Anabolic steroids and testosterone are often confused. This is understandable, as they do serve similar purposes. It is true that certain types of steroids (often ones used by athletes) contain amounts of testosterone or chemicals that act like testosterone.
The main difference between the two is the dosage of testosterone in each product. With testosterone replacements, they will only achieve a natural level of testosterone hormones in the body; steroids will increase them. It is common for steroids to also contain other substances to boost the overall anabolic effect. In other terms, they are ‘stacked’.
Uses of steroids and testosterone
Testosterone is a naturally produced hormone by both men and women. Each gender has a different natural level. Often people will take steroids to increase muscle mass and strength. On the other hand, the purpose for taking testosterone is more for medical needs, such as low testosterone levels.
Testosterone is a sex hormone. In the male body, when Testosterone levels are low it can reduce sex drive, decrease bone mass, irregulate fat distribution, and slow down the production of red blood cells and sperm. For women, once again, it will reduce sexual desire. However, it can also impact a woman’s sexual satisfaction and cause low moods/depression.
Steroids are used by many athletes and bodybuilders to improve their performance, enhance strength, and alter their physical appearance. Nonetheless, steroids can be prescribed for medical reasons also. For example; delayed puberty. They are sometimes used in relation to diseases that cause muscle loss such as cancer or aids.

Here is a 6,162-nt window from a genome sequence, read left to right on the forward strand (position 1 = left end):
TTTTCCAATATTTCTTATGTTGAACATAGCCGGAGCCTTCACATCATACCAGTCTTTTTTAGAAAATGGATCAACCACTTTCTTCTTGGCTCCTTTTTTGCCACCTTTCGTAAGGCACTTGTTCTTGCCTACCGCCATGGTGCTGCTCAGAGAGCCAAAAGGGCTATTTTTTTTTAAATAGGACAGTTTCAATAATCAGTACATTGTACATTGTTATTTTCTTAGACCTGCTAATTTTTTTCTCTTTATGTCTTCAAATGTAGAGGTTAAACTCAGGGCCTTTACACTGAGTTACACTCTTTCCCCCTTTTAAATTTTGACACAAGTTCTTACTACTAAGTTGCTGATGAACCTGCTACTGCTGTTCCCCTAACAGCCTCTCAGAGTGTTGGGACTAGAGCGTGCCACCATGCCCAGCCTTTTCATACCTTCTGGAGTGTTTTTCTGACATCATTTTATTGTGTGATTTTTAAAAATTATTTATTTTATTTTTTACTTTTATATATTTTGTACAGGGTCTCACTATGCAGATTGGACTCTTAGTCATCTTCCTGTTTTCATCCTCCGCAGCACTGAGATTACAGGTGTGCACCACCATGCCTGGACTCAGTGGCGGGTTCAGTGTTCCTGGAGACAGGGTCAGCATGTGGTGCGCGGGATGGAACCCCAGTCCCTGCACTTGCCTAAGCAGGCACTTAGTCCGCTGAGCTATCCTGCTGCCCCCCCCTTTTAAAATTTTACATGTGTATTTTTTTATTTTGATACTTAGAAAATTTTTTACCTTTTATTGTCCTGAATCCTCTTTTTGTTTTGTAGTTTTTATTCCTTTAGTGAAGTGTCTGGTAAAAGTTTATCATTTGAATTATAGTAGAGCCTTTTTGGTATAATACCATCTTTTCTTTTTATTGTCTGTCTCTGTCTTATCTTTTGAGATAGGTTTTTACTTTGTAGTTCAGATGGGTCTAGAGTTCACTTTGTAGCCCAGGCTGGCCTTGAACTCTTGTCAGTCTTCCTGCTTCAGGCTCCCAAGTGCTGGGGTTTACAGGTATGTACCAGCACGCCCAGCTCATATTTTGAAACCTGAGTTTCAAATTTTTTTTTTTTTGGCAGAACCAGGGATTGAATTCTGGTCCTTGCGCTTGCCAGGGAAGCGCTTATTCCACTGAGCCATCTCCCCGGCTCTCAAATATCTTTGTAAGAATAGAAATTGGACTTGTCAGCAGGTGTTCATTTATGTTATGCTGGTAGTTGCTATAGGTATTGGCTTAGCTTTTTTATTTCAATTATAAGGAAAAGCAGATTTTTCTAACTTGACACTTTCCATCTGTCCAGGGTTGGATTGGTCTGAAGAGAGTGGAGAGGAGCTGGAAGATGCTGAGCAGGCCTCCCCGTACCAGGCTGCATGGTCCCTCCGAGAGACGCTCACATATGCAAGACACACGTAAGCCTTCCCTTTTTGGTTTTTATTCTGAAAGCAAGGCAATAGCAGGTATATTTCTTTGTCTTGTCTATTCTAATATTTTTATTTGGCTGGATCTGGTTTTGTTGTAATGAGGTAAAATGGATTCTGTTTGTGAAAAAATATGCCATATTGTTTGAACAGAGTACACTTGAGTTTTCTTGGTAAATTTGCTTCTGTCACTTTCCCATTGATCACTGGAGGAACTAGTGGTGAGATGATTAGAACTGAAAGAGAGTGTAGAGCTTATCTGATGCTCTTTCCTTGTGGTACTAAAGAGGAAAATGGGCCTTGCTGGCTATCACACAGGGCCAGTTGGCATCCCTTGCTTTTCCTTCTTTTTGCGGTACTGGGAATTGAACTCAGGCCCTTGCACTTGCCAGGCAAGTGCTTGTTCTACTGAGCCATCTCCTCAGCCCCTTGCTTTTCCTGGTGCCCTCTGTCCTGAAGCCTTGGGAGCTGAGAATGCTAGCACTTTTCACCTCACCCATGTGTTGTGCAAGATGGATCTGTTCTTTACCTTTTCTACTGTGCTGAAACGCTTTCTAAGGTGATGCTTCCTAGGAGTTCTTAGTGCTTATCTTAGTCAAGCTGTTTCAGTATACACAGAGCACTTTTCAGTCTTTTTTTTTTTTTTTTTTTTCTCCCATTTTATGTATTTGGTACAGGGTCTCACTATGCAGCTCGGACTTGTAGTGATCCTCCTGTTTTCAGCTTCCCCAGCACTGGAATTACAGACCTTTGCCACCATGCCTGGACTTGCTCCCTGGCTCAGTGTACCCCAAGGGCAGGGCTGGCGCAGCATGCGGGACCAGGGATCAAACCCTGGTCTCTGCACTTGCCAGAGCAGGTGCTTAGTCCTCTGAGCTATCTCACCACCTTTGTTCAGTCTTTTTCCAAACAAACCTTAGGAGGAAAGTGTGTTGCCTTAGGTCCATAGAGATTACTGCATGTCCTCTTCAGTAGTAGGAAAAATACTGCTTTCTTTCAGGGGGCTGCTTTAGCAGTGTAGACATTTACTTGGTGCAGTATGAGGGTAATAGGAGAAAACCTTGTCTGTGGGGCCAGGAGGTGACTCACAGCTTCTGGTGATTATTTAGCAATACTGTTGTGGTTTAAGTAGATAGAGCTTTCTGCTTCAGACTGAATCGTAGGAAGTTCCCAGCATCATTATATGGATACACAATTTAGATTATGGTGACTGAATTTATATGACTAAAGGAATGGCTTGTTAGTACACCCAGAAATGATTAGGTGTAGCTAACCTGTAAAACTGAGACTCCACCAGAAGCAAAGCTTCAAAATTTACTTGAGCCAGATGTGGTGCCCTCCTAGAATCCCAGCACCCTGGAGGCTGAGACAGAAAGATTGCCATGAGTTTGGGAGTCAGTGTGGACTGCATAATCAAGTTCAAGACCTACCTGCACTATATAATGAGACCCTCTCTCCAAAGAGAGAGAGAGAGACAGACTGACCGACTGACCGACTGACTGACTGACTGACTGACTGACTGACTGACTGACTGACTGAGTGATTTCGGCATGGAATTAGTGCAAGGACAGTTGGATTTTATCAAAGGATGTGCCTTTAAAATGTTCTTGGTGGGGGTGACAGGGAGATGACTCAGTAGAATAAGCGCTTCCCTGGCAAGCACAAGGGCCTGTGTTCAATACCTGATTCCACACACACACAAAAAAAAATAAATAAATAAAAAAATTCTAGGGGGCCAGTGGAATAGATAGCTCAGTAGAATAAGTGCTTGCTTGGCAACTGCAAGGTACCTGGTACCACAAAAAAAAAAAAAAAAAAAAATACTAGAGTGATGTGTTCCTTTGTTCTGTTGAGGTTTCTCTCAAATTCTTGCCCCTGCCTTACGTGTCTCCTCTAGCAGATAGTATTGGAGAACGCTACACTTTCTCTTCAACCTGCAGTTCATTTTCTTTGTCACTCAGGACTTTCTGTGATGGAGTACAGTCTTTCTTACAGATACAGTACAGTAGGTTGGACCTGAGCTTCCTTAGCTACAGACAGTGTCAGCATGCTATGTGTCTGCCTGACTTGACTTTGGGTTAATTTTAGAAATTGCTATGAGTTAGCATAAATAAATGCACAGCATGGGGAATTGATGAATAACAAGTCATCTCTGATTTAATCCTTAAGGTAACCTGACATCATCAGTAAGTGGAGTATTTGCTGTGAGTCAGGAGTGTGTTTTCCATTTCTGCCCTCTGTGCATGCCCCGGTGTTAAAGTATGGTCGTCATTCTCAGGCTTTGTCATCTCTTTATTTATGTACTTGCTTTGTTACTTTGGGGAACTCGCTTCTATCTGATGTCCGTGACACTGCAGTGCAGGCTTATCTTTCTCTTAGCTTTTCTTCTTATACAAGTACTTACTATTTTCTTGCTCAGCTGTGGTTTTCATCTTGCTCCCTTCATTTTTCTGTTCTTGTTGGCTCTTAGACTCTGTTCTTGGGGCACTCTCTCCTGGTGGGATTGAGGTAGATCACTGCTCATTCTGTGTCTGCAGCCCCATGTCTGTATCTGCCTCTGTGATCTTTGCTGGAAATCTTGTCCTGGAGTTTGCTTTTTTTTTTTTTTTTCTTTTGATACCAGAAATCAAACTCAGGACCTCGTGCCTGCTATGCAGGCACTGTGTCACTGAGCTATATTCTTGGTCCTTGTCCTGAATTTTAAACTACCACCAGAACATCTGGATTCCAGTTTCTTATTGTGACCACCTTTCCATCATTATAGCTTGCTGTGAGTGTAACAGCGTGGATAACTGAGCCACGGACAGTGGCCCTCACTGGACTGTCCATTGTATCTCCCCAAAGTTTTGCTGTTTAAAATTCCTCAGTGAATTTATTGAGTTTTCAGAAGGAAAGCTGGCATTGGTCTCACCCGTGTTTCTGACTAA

High testosterone - What it does and doesn’t do
Related to the confusion of - ‘are anabolic steroids and testosterone the same thing?’ - is what having an increased testosterone level actually does to the body.
Funnily enough, despite testosterone being a key factor in producing sperm, having too much of it can once again lower the sperm count. As well as this, in men, it can shrink the testicles and enlarge the prostate; causing difficulty urinating. For women, it can decrease breast size and enlarge the clitoris.
Other common side effects are;
• Increased risk of heart disease
• High blood pressure
• Weight loss or weight gain
Potentially the most common myth related to testosterone is an increase in violent behavior and aggression. In fact, there is little science to back this theory. True - testosterone can impact a person's mood, making them more irritable; however, most of what we know about high testosterone is based on athletes taking steroids.
Blood levels can drastically change throughout the course of the day, therefore, what we perceive as a symptom of excess testosterone is often mistaken for a person’s normal behavior.
Leave a reply
Your email address will not be published. required fields are marked *